On 8 Dec 2007 at 10:14, Scott wrote:
> My grandkids thind Big Boy Seasoning Salt should be put on everything.
> We do not have Big Boy restaurants where we live. Can you find the
> recipe? Scott
Note that you can buy Big Boy Seasoning Salt online here:
I found three copycat recipes. See below. We don't have Big Boy restaurants
around here, either, so I know nothing about the seasoning & can't tell you
which of the recipes might be best.
Big Boy Seasoning Salt
3/4 Lawry's Seasoning Salt
1/4 Curry Powder
Linda's Big Boy Seasoning Salt
Makes 5 to 6 tablespoons
2 tablespoons celery salt
2 teaspoons paprika
11/2 teaspoon garlic powder
1 teaspoon monosodium glutamate
1 teaspoon curry powder
1 1/4 teaspoons onion powder
1/2 teaspoon ground thyme
1/2 teaspoon dry mustard
2 teaspoons dried parsley flakes
Combine all ingredients; mix well. Store in cool, dry place.
Kathleen's Seasoning Salt from Big Boy
Makes about 1 3/4 cups
2 teaspoons dry mustard
2 tablespoons sugar
2 teaspoons dry sweet red bell pepper flakes (see note)
11/4 cups table salt (Diamond Crystal brand preferred)
2 teaspoons onion salt
1 tablespoon celery salt
2 teaspoons garlic salt
1 tablespoon paprika
2 tablespoons black pepper
1 teaspoon dried, grated lemon peel
1 teaspoon dry parsley flakes
Combine all ingredients and mix well with a fork. Using a funnel, pour
mixture into a shaker container. Keep in a cool dry place and used as
needed. Keeps about 3 months.
Note: One tablespoon McCormick Salad Supreme Seasoning can be substituted
for the dry sweet red bell pepper flakes if you can't find them.
A reader sent this recipe:
Grandma's Jorae's Meatloaf.
1-1/2 lb. ground beef and 1-1/2 cup milk mixed together with fingers.
Mix 1/3 cup minute tapioca, 1-1/2 t. salt, 1/2 t. black pepper and
1/4 cup chopped onion together then mix in to loaf mixture. put in loaf
pan, shape with spoon and spread condensed tomato soup over the top then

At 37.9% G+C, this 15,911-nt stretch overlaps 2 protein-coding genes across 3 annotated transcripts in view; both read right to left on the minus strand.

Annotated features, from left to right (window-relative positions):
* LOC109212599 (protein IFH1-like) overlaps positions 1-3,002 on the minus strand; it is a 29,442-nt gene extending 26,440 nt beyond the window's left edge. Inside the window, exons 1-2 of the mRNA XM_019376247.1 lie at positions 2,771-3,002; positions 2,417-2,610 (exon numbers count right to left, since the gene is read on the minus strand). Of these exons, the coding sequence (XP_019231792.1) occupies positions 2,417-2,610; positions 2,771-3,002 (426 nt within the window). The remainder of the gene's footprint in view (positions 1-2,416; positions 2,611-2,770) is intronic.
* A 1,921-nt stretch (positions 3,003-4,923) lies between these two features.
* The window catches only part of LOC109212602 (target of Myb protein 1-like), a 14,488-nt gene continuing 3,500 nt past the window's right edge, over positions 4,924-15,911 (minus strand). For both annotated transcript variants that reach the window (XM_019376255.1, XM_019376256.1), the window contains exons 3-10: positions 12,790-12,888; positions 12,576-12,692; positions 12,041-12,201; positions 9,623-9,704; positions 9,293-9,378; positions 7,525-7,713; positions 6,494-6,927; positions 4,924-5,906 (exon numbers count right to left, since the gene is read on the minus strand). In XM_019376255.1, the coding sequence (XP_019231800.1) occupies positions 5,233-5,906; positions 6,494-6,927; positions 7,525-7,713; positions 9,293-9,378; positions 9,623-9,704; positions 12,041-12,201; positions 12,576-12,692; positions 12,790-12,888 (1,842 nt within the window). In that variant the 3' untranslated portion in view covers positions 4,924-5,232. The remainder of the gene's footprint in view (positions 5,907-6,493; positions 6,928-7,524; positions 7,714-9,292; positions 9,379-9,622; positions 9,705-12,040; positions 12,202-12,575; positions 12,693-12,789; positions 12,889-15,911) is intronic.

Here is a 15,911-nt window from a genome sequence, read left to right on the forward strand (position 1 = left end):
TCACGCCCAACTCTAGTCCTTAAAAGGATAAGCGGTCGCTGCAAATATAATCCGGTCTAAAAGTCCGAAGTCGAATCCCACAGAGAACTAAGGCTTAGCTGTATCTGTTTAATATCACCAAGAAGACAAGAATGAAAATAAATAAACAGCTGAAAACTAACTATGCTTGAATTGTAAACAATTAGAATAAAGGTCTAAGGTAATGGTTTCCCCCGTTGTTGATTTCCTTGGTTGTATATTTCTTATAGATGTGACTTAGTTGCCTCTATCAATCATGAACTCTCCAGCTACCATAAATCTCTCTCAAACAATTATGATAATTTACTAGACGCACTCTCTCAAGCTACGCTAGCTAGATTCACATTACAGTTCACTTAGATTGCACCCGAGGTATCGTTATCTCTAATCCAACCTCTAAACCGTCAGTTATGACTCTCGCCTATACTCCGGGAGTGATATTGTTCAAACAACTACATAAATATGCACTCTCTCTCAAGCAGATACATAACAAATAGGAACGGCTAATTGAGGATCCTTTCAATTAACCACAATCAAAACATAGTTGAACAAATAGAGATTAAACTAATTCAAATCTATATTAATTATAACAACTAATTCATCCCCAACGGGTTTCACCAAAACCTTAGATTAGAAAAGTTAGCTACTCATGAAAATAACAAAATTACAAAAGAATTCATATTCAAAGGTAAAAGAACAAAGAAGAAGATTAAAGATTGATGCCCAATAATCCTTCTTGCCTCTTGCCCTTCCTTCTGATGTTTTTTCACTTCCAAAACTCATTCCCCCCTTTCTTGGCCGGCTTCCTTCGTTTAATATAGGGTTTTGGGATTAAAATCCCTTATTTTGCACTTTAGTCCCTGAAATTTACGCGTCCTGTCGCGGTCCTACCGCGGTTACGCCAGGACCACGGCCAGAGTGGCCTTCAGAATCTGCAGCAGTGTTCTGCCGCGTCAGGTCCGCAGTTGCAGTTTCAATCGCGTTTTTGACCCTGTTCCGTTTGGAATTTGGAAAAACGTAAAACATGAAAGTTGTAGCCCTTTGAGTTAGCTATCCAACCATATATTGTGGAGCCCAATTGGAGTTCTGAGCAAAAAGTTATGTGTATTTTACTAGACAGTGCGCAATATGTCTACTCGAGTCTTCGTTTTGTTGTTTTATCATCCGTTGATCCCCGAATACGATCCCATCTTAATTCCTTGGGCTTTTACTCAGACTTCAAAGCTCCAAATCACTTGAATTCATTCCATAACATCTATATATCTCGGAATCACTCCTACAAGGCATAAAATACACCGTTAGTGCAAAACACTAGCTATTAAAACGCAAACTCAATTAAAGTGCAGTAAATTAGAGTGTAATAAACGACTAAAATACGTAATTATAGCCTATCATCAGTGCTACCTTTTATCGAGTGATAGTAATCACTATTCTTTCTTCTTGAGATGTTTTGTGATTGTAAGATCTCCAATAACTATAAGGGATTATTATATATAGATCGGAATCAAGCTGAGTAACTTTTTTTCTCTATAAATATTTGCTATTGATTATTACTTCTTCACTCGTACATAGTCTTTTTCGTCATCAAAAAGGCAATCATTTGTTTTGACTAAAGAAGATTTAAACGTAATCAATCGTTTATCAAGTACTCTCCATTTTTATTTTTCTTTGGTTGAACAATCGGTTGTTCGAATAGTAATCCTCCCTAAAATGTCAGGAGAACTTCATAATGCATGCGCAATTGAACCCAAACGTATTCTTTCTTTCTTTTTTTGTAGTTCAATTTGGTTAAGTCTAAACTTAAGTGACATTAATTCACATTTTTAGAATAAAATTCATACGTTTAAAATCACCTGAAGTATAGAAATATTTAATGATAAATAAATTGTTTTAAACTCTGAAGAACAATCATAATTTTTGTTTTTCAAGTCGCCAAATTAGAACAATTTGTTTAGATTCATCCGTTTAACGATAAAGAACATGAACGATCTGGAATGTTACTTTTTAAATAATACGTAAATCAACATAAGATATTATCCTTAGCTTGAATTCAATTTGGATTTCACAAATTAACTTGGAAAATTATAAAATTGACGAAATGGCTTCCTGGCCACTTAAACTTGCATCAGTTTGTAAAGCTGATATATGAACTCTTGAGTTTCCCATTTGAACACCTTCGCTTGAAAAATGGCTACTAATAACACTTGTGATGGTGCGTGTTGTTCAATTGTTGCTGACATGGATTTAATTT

refrigerate for an hour or more. When ready, bake 15 minutes at 425 degrees
then 350 degrees for 40 minutes. yum.
Phaedrus - I grew up in the 50s & 60s in Lowell, MA. My family always ate
dinner together & my father deeply believed no meal was complete without
dessert, even if it was just a cookie. However, my mother frequently
purchased wonderful desserts from The Yum Yum Bakery on Bridge Street (also
in Lowell.) They had one dessert that still haunts the tastebuds of my
dreams that I've never seen anywhere else, which they called Buttercups.
They were a bar, about the size of a thick brownie. As I recall, they had a
thin, almost strudel-like pastry bottom & top and if I had to guess the key
ingredient in the filling in between, I'd guess marzipan, or at least a very
strongly almond flavored buttery, crumbly something. It was a baked filling
- almost like a dense, crumbly cheesecake, but not a cheese filling at all.
And, while the overall color of the bar was a buttery yellow, the filling
had occasional maraschino cherries scattered through. (The bakery offered
an unusual assortment of classic American goods, like apple pie, as well as
incredible Austrian pastries, like Dobash (spelling?) & Vienna Bread, so if
I had to guess, I'd venture that these "buttercups" may have Austrian roots
I'd love to be able to recreate this bar. I've searched for the restaurant
& can't find one by that name, at least at its original location. I've also
Googled buttercups pastry recipe to no avail (you need to search on the
plural to avoid a bazillion squash recipes), as well as searched on your
site, so, given your caveats for searching, you may not be able to help.
Nevertheless, I thought I'd ask, in case, some day, you come across this
Thanks for all your efforts,
Timm suggests these: